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India toeing the line on curbing malnutrition

Posted:  Monday, December 07, 2015

Malnutrition has since long marred India's reputation on the healthcare front. However, two recent reports have given the country a few reasons to cheer. The reports found that the overall stunting, wasting and underweight rates of children in the country have declined in the last decade.

The two reports, namely the India Health Report and the Global Nutrition Report, were released recently. They were harbingers of both good and bad news for the country. The reports conveyed the good news that between 2006 and 2014, stunting had plummeted in the country from 48% of all children to 39%. India was also on course for meeting 2 of the 8 global goals on nutrition. What’s most encouraging is that the country’s nutrition performance has improved significantly over the last 10 years.

Acclaiming India’s effort on this front, Lawrence Haddad, a senior research fellow at the International Food Policy Research Institute and co-author of the Global Nutrition Report said, "India's accelerated rate of reduction in under-5 malnutrition is not only good for Indian families and the Indian economy, but it is also good for the world."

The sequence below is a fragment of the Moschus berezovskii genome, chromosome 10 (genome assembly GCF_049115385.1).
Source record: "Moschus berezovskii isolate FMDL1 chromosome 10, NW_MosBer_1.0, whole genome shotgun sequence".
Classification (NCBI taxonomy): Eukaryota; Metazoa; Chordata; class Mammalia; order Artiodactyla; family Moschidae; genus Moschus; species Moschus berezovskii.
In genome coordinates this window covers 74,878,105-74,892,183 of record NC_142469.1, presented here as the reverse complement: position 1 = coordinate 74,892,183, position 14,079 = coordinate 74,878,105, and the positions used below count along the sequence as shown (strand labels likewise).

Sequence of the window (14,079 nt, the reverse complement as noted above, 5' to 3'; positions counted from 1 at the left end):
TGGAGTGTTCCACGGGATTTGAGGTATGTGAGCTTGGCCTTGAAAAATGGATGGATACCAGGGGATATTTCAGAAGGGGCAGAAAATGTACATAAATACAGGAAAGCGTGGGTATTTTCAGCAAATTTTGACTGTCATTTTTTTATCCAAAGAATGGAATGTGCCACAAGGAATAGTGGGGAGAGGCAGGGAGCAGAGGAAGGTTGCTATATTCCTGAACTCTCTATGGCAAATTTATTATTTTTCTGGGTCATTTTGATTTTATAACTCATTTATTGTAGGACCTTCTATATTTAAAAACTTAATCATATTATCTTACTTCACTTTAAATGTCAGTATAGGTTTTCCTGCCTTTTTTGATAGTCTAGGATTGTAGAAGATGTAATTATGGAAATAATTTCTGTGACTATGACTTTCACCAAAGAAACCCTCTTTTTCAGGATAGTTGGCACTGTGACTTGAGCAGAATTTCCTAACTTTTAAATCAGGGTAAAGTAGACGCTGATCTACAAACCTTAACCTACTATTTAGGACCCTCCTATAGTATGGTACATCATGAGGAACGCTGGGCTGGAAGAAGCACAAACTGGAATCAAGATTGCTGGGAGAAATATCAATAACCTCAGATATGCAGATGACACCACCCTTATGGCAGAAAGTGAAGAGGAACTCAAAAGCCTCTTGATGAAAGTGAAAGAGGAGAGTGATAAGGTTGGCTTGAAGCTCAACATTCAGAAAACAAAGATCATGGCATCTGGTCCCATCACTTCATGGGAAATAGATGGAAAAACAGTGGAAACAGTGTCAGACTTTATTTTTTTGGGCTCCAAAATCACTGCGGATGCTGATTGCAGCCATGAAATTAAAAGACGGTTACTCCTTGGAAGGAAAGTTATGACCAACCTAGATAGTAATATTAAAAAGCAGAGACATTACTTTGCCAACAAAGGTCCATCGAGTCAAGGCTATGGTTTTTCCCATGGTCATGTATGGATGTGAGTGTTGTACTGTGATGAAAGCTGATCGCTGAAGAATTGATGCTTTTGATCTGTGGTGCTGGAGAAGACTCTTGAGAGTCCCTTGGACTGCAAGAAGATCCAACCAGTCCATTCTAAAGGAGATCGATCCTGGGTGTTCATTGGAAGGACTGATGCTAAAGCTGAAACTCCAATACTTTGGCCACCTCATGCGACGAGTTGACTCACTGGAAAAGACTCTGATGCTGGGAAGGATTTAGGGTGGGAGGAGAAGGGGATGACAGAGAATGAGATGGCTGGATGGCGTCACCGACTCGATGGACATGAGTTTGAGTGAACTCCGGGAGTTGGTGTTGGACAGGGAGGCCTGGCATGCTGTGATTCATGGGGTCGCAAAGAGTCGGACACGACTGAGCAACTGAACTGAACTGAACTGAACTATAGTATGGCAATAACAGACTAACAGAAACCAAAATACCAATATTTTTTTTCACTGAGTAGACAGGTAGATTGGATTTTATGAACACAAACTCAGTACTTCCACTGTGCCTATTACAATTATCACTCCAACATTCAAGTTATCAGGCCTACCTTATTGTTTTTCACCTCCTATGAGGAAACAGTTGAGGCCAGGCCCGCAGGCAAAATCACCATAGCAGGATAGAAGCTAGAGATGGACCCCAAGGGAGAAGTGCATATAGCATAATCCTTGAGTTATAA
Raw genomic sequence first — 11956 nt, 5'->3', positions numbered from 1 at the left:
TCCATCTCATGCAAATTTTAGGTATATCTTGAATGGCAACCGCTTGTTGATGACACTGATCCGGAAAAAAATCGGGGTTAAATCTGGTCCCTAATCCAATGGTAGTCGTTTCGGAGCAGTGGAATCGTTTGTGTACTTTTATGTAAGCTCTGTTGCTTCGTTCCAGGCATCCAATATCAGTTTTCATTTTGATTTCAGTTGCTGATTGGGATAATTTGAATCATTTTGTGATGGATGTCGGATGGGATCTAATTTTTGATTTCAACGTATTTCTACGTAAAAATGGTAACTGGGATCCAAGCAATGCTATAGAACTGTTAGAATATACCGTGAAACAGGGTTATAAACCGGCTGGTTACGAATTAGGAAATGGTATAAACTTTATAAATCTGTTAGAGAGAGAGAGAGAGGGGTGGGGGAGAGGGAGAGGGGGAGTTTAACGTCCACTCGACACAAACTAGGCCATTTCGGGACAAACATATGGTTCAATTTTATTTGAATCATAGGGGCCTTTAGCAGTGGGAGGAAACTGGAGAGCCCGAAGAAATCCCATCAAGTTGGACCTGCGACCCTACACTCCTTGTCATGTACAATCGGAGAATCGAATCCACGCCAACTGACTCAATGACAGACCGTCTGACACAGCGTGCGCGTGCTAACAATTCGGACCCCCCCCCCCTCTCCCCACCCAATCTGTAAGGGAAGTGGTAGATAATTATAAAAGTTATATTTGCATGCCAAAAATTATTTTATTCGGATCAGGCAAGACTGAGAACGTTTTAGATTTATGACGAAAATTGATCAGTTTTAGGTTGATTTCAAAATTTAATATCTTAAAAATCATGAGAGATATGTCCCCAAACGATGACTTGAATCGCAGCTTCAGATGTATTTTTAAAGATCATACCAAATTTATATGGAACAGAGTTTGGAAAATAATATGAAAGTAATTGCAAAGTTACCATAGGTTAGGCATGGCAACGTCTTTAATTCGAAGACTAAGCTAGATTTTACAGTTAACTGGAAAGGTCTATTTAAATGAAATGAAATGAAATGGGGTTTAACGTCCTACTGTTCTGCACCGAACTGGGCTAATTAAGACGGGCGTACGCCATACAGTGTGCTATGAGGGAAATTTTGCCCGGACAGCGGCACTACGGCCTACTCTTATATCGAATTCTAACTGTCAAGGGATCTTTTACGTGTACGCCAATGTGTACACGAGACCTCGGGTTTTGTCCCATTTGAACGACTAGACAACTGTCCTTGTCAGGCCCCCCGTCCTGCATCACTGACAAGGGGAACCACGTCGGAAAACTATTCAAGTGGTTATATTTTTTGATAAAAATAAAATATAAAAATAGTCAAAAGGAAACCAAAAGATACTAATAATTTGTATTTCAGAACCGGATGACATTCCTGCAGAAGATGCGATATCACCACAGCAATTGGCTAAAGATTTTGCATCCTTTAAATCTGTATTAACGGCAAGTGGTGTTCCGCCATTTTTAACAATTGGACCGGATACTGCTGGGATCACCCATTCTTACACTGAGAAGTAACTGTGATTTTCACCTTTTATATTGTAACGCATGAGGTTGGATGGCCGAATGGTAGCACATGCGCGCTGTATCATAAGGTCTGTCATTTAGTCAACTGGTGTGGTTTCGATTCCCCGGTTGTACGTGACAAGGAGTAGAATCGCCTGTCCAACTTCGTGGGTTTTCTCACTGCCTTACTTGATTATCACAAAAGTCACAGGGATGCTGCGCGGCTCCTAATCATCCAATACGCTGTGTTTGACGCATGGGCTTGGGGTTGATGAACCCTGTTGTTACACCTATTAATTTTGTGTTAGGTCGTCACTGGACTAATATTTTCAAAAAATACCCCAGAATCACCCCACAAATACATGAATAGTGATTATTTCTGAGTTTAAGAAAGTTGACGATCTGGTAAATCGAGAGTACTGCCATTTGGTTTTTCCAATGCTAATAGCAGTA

Nonetheless, the reports have also hinted at a few dismal statistics. About 39% of all children in the country suffer stunted growth because of undernutrition. In fact, the rate of decline of stunted children in the states of Bihar, Jharkhand and Uttar Pradesh was much lower than the national average. What’s worse is that only 21.3% of children in the 6-35 month age group receive food supplements from the government.

The reports also underscored the grim fact that the rate of nutritional status improvement was not on par with the country’s gains in economic prosperity and agricultural productivity over the recent decades. Moreover, closure of the National Nutrition Monitoring Bureau has proved detrimental to the organised fight against malnutrition. The bureau was the only accurate source of nutritional information from across two-thirds of the country, particularly rural areas.

Ramanan Laxminarayan, a professor at the Public Health Foundation of India, and co-author of the India Health Report aptly recognised the impact of malnutrition on the nation when he said, "Even with recent impressive improvements, India's stunting problem represents the largest loss of human potential in any country in human history.”

Ultimately, setting up specific and time-bound targets for malnutrition reduction is the way forward for India conclude the reports.

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